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A1C Keltee
Airman 1st Class Sage Keltee, an air traffic controller with the 71st Operations Support Squadron at Vance Air Force Base, Okla., has been selected for direct appointment to the U.S. Air Force Academy, Colorado Springs, Colo. (U.S. Air Force photo/ Airman 1st Class Frank Casciotta)
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Vance air traffic controller selected for direct appointment to academy

Posted 2/6/2013   Updated 2/7/2013 Email story   Print story

    


by Airman 1st Class Frank Casciotta
71st Flying Training Wing Public Affairs


2/6/2013 - VANCE AIR FORCE BASE, Okla. -- Approximately 2 percent of enlisted Airmen who apply to the U.S. Air Force Academy are selected each year for direct appointment, and one of the air traffic controllers here is among them.

Airman 1st Class Sage Keltee, with the 71st Operations Support Squadron, will be leaving for the academy in June.

"I heard about the commissioning program for the U.S. Air Force Academy in June after my First Term Airmen's Center briefing," said Keltee. "I went to the education office and started the process."

It took five months and a team of NCOs to help Keltee achieve his goal to make it to the academy.

"Being selected for direct admission requires an extensive selection process," said Patty Edmond with the admissions office at the U.S. Air Force Academy, Colorado Springs, Colo. "We assess their physical, academic and leadership potential through a series of background information and tests," said Edmond. "We want to ensure that they will be successful, which is why so many go to the prep school first."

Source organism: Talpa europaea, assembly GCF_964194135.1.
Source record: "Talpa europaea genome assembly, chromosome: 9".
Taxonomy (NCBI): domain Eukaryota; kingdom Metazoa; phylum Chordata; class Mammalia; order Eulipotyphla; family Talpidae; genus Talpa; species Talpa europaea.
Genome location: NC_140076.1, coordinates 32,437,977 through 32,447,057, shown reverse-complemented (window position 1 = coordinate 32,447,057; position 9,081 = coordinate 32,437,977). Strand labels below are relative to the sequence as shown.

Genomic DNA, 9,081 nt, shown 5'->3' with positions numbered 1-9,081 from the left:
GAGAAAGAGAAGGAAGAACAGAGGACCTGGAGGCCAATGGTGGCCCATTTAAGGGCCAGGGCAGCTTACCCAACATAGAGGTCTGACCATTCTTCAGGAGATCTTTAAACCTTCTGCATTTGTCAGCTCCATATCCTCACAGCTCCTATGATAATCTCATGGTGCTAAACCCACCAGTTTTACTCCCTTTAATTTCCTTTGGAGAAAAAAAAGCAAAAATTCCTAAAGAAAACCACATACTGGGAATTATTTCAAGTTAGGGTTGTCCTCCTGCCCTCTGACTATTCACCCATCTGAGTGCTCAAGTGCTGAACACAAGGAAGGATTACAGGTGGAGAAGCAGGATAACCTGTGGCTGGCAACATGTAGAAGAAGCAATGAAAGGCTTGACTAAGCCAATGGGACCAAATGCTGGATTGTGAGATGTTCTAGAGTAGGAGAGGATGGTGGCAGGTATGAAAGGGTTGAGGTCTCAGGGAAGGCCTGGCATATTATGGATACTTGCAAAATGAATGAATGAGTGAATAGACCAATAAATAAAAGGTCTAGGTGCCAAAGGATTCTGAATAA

"His motivation and drive to accomplish goals is what motivates me to do what I do today," said Master Sgt. Jason Trickey, the assistant chief controller with the radar approach control in the 71st OSS. "He did all the work. I just helped him make sure his essays were formatted properly."

Applying for the academy requires a significant amount of dedication and commitment which results in only a few Airmen applying. But Keltee was not deterred.

"He's the only active duty Airman who has been accepted into this program in the past two years across the Air Force," said Lt. Col. Chris Callaghan, the commander of the 71st OSS.

"I heard they don't normally have spots filled, so I knew if I worked hard I would have a chance," said Keltee, from Cambridge, Ohio. "I had to take the ACT four times before I was satisfied with my score."

"I'm proud of what he accomplished," said Callaghan. "Frankly, I think most people look at the process, because it's so extensive, and say 'that's a hill too steep.' But he took the time to test and retest to make himself competitive."

"I remember it was toward the end of the day last Thursday (Jan. 31) and our commander came in and called everyone into the break room," said Keltee. "He came up to me and I was ecstatic because he told me I was accepted into the academy directly, instead of having to go through the prep-school."

"As a commander it was a rewarding experience to be the one to deliver the news to him," said Callaghan.

After he graduates from the academy, Keltee would like to be a pilot or an engineer.

"The opportunities are here," said Keltee. "You can definitely do it if you try."



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